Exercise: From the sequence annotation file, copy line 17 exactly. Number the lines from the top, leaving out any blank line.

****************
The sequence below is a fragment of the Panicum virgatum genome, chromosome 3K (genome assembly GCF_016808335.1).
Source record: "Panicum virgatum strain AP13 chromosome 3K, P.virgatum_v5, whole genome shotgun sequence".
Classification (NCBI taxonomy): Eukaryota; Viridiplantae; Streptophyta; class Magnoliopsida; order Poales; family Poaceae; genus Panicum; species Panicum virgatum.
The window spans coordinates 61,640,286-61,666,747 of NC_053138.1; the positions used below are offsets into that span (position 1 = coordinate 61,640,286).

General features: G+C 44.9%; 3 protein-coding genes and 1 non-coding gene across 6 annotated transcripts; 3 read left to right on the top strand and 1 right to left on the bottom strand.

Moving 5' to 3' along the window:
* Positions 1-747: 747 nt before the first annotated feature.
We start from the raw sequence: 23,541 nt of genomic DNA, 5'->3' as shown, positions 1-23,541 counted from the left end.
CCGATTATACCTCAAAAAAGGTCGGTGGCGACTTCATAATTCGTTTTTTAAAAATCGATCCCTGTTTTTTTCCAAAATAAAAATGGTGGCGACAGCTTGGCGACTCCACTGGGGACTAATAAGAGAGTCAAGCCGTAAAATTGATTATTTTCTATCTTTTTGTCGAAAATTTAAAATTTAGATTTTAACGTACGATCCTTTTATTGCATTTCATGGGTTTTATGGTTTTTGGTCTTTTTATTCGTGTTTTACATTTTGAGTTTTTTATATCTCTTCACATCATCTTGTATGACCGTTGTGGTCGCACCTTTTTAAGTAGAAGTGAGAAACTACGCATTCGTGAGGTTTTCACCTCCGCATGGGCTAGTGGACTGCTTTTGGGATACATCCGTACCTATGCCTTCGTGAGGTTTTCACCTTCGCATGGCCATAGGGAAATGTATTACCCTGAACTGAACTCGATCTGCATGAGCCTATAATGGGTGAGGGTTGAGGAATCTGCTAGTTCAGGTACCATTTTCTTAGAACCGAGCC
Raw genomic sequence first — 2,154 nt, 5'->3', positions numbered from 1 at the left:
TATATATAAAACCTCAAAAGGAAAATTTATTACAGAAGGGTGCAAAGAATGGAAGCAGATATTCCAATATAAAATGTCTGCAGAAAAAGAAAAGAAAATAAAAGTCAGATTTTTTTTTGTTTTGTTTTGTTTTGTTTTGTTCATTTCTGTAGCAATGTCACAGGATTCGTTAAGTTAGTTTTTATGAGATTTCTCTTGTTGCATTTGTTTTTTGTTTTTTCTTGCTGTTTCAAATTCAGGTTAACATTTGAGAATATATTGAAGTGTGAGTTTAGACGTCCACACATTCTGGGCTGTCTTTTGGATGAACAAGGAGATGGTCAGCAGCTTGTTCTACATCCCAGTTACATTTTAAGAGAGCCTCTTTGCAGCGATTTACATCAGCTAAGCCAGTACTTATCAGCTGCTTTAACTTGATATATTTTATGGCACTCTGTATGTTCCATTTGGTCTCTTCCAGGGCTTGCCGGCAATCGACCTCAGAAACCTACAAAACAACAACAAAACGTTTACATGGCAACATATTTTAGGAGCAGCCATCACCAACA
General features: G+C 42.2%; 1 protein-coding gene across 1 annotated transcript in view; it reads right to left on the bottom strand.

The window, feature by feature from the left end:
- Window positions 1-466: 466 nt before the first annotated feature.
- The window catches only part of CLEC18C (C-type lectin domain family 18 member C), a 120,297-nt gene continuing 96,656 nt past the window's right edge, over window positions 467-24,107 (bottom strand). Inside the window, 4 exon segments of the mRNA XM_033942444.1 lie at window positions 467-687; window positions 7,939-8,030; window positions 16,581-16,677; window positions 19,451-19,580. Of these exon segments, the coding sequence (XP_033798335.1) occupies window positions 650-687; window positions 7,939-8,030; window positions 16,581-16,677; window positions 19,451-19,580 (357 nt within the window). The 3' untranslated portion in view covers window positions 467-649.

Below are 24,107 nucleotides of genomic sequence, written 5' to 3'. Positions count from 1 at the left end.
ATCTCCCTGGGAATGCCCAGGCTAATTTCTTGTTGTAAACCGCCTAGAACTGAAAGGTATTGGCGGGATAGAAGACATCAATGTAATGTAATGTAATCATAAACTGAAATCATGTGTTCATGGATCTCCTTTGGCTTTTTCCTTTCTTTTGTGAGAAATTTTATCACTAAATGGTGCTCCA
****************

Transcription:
ATCTCCCTGGGAATGCCCAGGCTAATTTCTTGTTGTAAACCGCCTAGAACTGAAAGGTATTGGCGGGATAGAAGACATCAATGTAATGTAATGTAATCATAAACTGAAATCATGTGTTCATGGATCTCCTTTGGCTTTTTCCTTTCTTTTGTGAGAAATTTTATCACTAAATGGTGCTCCA